Emotion-coached children are physically healthier, have fewer colds and illnesses, higher self-esteem and a strong sense of social connection. When dads communicate with their children about the emotions they are experiencing, behavioral problems decrease. Emotional communication offers a technique for discussing behavior and emotions, not simply misbehavior. However, emotion coaching does not provide children with an “excuse” for poor behavior.
Why emotions matter
Sometimes it is easy to forget that biology has predisposed humans to express hundreds of emotions every day. Some are positive, like joy, humor and happiness. Others are negative: sadness, disgust and anger. But every emotion has a purpose. Emotions are what allow us to communicate and manage the world around us. Learning why we experience emotions, what emotions mean and how to respect the feelings of others are lifelong skills that increase physical, mental and social well-being.
For some dads, this emphasis on building an emotional connection with a child is very different than how they were raised. In times past, dads were less involved with kids; less hands-on and emotionally demonstrative, especially in talking about emotions — which was left to moms. “In my generation, kids grew up with mom being at home and dad being the breadwinner,” says Issaquah dad Jay Robertson-Howell. “I don’t think there was the same connection between a dad and a child.
“My partner and I enjoy doing stuff with our kids, whether it’s playing, rough-housing or letting the kids help us outside, all to increase a connection with them on an individual basis,” Robertson-Howell continues. He and his partner, Travis, are fathers of two children, ages 2 and 5. Robertson-Howell says he realizes that connecting with his kids emotionally creates a stronger bond.
Emotion coaching in action
Renton dad, Rodger Marsh, often takes his almost 3-year-old daughter, Kaitlyn, to the park. One day, as Rodger approaches the park, Kaitlyn freezes up and won’t go. She sees a play structure in the shape of a dragon. Many other children are playing on it, but Kaitlyn wants to leave and go home. What should Rodger do?
For many dads, this is a “toughen up” moment, a time to say, “What’s your problem? It’s just a dragon. Now go have fun.” That’s called “dismissive parenting.” It seems harmless, but it’s not, because it doesn’t treat the child’s emotions as if they are real.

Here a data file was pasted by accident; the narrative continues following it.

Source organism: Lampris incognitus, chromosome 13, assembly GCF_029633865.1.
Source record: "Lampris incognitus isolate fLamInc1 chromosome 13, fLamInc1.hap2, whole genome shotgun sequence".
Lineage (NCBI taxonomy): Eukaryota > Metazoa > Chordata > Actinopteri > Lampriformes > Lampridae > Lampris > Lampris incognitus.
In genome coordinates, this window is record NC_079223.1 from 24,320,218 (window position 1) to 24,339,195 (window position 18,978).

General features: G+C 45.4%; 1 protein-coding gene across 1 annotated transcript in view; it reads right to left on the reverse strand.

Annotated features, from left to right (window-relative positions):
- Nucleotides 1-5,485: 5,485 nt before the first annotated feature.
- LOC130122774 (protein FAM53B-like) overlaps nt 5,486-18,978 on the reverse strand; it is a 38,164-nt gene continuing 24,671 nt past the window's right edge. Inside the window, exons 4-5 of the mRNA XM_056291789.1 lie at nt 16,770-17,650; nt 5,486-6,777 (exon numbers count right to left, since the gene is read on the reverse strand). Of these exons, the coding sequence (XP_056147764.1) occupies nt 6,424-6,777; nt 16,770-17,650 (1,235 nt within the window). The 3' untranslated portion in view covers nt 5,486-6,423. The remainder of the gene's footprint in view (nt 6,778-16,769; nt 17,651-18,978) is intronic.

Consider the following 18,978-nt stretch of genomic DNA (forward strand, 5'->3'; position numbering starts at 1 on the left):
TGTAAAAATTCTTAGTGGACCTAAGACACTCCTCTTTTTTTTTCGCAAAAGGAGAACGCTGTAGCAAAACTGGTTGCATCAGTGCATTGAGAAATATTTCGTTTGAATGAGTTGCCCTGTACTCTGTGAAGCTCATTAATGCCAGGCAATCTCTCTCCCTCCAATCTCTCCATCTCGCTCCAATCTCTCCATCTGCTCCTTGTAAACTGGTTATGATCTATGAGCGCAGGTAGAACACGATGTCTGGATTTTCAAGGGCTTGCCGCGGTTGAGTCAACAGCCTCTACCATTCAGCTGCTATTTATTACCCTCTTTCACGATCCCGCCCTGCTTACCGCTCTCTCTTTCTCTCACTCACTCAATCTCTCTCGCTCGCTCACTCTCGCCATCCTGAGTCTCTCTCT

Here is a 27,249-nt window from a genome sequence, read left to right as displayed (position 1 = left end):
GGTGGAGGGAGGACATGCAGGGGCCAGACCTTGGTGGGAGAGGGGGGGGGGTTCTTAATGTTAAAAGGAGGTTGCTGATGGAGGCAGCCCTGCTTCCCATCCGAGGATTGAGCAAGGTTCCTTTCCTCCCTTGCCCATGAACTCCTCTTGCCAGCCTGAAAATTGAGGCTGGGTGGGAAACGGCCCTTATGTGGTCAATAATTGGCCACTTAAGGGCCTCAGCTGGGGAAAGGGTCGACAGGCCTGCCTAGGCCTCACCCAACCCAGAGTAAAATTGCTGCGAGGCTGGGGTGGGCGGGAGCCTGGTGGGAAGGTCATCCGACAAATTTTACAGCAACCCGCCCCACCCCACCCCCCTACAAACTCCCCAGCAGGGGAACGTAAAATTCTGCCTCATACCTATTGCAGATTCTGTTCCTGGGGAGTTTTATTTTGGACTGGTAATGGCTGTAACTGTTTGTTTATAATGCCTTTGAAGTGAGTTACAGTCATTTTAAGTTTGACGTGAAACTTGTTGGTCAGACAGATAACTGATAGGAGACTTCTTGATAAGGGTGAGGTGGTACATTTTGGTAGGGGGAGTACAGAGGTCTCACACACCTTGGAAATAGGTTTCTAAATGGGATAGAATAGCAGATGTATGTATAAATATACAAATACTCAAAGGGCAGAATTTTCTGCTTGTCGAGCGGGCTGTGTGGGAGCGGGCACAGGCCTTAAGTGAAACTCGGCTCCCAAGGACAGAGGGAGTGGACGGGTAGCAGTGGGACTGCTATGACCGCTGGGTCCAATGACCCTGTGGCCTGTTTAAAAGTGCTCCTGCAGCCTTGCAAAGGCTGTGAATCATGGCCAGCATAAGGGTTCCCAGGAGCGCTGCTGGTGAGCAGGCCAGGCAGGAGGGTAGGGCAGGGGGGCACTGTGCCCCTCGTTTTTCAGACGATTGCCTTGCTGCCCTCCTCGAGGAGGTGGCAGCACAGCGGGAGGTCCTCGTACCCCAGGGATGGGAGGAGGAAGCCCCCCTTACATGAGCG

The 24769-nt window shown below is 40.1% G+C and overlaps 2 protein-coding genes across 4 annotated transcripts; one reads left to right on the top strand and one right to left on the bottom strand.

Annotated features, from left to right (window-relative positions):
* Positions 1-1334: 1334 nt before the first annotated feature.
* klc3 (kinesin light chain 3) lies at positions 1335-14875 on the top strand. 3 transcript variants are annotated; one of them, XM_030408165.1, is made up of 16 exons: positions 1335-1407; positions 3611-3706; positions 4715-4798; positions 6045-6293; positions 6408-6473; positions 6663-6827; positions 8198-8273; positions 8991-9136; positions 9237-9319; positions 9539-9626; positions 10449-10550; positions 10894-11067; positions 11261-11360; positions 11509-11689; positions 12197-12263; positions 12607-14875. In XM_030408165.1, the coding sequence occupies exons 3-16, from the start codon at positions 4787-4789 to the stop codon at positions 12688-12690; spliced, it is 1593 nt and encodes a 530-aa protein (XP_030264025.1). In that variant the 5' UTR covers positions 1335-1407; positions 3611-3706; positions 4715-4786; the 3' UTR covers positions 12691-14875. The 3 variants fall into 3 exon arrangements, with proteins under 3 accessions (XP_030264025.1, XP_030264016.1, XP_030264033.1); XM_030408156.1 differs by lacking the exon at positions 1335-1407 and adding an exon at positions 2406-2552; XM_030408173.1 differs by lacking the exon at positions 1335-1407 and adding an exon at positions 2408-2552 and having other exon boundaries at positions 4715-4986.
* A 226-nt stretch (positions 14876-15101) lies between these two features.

Consider what an emotion coach would do in this situation. He would not yell or criticize; would not dismiss the child’s fears. Instead, he would get down at eye level. The conversation might go something like this:
Dad: "Kaitlyn, why don’t you want to be in the park?"
Kaitlyn: "I want to go home!"
Dad: "Last week you loved it here. Can you tell me what is different today?"
Kaitlyn: (in tears) "I hate that thing!"
Dad: "You mean the dragon? You seem scared."
Kaitlyn: "It’s scary."
Dad: "I can understand why dragons might be scary. What is scary about that one?"
Kaitlyn: "It’s really big."
Dad: "Why don’t we sit here together and watch the other kids play. Then, you can decide if we should stay and play or go home."
Kaitlyn: (sits quietly for a few minutes) “I want to go swing instead. That’s not scary.”
At first, taking this approach might feel awkward or uncomfortable. With practice, emotion coaching can have powerful results, and it doesn’t have to be overly touchy-feely; it can simply be a discussion. The preceding conversation probably took less than five minutes. At the end of this interchange, most dads would feel proud of their parenting. Most kids would feel validated and secure.
Agreeing to be open to the full range of a child’s emotions can put some dads outside their comfort zone. But wait! Think back to the first time you fed your baby a bottle or changed a diaper. That was scary, too. You knew the task was important, but, like your partner, you probably wondered, “Am I doing this right?” At first, emotion coaching can feel the same way.